confidence interval for the population mean.
A. 6.73 µ 7.07 B. 6.62 µ 7.18 C. 6.57 µ
7.23 D. 6.47 µ 7.33
19
Example 3
Claims and Hypotheses
Identify the null and alternative hypotheses for
the statement. Then identify which statement
represents the claim. A. Cindy thinks her
employees spend over 60 minutes per day surfing
the Internet at work.
over 60 minutes µ gt 60 not over 60 minutes µ
60 The claim is µ gt 60, and it is the alternative
hypothesis because it does not include equality.
The null hypothesis is µ 60, which is the
complement of µ gt 60.
Answer H0 µ 60 Ha µ gt 60 (claim)
20
Example 3
Claims and Hypotheses
Identify the null and alternative hypotheses for
the statement. Then identify which statement
represents the claim. B. Mr. Bacon thinks that he
tells at least five jokes every class period.
at least 5 jokes µ 5 not at least 5 jokes µ lt
5 The claim is µ 5, and it is the null
hypothesis because it includes equality. The
alternative hypothesis is µ lt 5, which is the
complement of µ 5.
Answer H0 µ 5 (claim) Ha µ lt 5
21
Example 3
Angelene thinks that the manuscript can be
produced in no more than 14 days. Identify the
null and alternative hypotheses. Then identify
which statement represents the claim.
A. H0 µ 14 (claim) Ha µ lt 14 B. H0 µ gt 14
(claim) Ha µ 14 C. H0 µ lt 14 (claim) Ha µ
14 D. H0 µ 14 (claim) Ha µ gt 14
22
Concept
23
Concept
24
Example 4
One-Sided Hypothesis Test
MAGAZINES Jenny thinks there are more than 10
pages of advertisements in every issue of a
particular magazine. Using a sample of 42
magazines, she calculated a mean of 10.5 pages
with a standard deviation of 1.6. Test the
hypothesis at 1 significance.
Step 1 State the claim and hypotheses. H0 µ
10 and Ha µ gt 10 (claim) Step 2 Determine the
critical region. The alternative hypothesis is µ
gt 10, so this is a right-tailed test. We are
testing at 1 significance, so we need to
identify the z-value that corresponds with the
upper 1 of the distribution.
25
Example 4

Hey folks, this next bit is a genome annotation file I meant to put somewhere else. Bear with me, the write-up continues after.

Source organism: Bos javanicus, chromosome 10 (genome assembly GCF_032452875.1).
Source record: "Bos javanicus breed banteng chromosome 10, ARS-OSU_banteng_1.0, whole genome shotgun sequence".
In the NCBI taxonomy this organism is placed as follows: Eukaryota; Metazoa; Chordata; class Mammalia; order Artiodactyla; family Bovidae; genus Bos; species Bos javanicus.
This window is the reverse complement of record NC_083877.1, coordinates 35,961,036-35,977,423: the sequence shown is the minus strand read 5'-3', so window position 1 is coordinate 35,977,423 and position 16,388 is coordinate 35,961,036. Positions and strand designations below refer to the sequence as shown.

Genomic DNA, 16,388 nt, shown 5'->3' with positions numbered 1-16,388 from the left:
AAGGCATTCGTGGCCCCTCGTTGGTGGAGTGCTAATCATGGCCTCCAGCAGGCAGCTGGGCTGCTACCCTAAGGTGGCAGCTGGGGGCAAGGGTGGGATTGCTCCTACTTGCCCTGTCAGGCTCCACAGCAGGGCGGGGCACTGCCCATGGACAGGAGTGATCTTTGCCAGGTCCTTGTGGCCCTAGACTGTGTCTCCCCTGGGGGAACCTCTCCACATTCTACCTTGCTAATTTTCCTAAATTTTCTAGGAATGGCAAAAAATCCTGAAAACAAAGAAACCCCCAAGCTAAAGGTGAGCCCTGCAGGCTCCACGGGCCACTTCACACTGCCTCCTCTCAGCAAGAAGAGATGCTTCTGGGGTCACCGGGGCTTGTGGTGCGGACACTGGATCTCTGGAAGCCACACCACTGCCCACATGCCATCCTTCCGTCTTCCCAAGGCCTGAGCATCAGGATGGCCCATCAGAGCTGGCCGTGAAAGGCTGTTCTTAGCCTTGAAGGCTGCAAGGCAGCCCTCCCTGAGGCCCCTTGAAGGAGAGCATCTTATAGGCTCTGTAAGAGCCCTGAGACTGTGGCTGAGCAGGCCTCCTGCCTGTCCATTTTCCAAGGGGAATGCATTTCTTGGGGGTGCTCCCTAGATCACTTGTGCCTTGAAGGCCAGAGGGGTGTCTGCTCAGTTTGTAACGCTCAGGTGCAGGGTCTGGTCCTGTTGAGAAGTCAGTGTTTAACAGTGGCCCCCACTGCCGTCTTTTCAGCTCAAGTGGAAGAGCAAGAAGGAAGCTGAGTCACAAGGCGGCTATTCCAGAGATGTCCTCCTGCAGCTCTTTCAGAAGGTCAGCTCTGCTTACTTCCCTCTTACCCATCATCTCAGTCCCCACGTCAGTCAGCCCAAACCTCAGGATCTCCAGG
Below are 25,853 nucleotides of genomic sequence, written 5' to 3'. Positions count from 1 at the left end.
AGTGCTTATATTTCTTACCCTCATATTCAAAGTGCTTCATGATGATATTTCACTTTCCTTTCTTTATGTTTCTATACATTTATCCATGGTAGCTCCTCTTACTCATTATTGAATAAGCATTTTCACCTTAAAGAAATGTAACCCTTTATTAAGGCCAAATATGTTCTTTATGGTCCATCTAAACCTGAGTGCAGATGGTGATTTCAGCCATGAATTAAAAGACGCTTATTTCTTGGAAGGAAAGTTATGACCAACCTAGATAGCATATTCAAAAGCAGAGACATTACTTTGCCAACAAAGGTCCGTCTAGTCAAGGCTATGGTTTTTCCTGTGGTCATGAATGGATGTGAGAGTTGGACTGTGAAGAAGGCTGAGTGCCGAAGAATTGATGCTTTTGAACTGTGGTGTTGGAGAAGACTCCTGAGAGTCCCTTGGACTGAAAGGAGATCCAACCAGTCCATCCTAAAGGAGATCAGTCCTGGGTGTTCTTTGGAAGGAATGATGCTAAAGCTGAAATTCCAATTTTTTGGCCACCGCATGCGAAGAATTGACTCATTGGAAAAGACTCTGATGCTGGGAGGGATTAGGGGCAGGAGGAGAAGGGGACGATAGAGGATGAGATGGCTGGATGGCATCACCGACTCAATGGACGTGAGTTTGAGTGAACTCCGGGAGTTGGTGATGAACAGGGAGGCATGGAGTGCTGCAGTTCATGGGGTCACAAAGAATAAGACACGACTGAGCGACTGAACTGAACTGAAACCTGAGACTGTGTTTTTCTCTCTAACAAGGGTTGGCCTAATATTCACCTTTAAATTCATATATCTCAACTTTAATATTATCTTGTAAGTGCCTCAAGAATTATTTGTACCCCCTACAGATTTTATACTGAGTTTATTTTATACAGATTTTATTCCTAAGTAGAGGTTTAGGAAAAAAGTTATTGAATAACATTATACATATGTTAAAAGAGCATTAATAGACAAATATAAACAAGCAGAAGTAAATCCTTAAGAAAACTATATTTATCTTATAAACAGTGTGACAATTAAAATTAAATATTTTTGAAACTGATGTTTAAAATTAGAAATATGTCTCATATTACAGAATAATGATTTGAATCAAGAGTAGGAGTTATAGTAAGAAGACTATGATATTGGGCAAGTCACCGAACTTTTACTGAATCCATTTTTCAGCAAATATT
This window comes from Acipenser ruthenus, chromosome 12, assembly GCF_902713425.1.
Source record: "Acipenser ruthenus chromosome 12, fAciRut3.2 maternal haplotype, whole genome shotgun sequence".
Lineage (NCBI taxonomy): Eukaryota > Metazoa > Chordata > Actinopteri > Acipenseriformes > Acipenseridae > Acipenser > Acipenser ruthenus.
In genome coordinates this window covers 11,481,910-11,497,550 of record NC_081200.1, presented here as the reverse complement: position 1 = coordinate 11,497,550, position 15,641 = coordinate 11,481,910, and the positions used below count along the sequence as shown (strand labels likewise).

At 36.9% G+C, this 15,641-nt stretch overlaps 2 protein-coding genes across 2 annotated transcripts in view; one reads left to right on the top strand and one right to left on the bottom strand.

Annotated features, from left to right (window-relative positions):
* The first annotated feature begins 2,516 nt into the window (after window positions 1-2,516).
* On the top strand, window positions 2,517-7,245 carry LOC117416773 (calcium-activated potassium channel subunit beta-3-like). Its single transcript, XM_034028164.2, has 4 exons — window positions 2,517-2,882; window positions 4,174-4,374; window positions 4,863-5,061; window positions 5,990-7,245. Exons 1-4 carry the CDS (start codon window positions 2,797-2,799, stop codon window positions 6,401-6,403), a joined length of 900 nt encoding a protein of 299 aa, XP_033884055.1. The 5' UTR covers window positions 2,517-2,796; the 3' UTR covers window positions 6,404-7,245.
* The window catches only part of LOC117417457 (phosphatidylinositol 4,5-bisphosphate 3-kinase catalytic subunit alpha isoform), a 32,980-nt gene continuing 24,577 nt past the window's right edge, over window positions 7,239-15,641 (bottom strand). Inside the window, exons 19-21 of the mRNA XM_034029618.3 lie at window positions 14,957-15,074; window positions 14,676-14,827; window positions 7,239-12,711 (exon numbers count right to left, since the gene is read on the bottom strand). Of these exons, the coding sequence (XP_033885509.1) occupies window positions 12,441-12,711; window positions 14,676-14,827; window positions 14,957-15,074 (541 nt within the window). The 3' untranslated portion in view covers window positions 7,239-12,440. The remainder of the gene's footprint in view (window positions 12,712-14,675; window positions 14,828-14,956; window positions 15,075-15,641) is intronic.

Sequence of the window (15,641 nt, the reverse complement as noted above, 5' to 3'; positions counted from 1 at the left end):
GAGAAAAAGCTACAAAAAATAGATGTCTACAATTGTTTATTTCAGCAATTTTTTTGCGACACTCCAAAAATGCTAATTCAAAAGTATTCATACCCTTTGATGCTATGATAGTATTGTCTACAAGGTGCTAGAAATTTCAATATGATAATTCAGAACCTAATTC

One-Sided Hypothesis Test
Step 3 Calculate the z-statistic for the sample
data.
26
Example 4
One-Sided Hypothesis Test
27
Example 4
One-Sided Hypothesis Test
Step 4 Decide whether to reject the null
hypothesis. H0 is not rejected because the
z-statistic for the sample does not fall within
the critical region.
Step 5 Make a conclusion about the claim. There
is not enough evidence to support Jennys claim
that there are more than 10 pages of
advertisements in every issue.
Answer H0 is not rejected. There is not enough
evidence to support Jennys claim that there are
more than 10 pages of advertisements in every
issue.
28
Example 4
TRAFFIC Kate thinks a certain traffic light is
usually red for at least 150 seconds. Using a
sample of 106 times at the intersection, she
calculated a mean of 153.9 seconds with a
standard deviation of 4.3 seconds. Test the
hypothesis at 5 significance.
A. There is not enough evidence to support Kates
claim. B. There is enough evidence to support
Kates claim.
29
Example 5
Two-Sided Hypothesis Test
CALORIES A label on a package of food states
that there are 120 Calories per serving. Using a
sample of 38 servings, Libby calculated a mean of
120.6 Calories with a standard deviation of 2.2.
Test the hypothesis at 5 significance.
Step 1 State the claim and hypotheses. H0 µ
120 (claim) and Ha µ ? 120 Step 2 Determine the
critical region. The alternative hypothesis is µ
? 100, so this is a two-tailed test. We are
testing at 5 significance, so we need to
identify the z-value that corresponds with upper
and lower 2.5 of the distribution.
30
Example 5
Two-Sided Hypothesis Test
Step 3 Calculate the z-statistic for the sample
data.
31
Example 5
Two-Sided Hypothesis Test
32
Example 5
Two-Sided Hypothesis Test
Step 4 Reject or fail to reject the null
hypothesis. H0 is not rejected because the
z-statistic for the sample does not fall within
the critical region.
Step 5 Make a conclusion about the claim.
Therefore, there is not enough evidence to
reject the claim that there are 12 Calories per
servicing.
Answer H0 is not rejected. Therefore, there is
not enough evidence to reject the claim that
there are 12 Calories per servicing.
33
Example 5
HAMBURGER A restaurant advertisement claims
there is exactly 0.25 pound of hamburger in every
cheeseburger. Using a sample of 67 cheeseburgers,
Julie calculated a mean of 0.246 pound with a
standard deviation of 0.03 pound. Test the
hypothesis at 10 significance.
A. There is not enough evidence to reject the
claim. B. There is enough evidence to reject the
claim.
34
End of the Lesson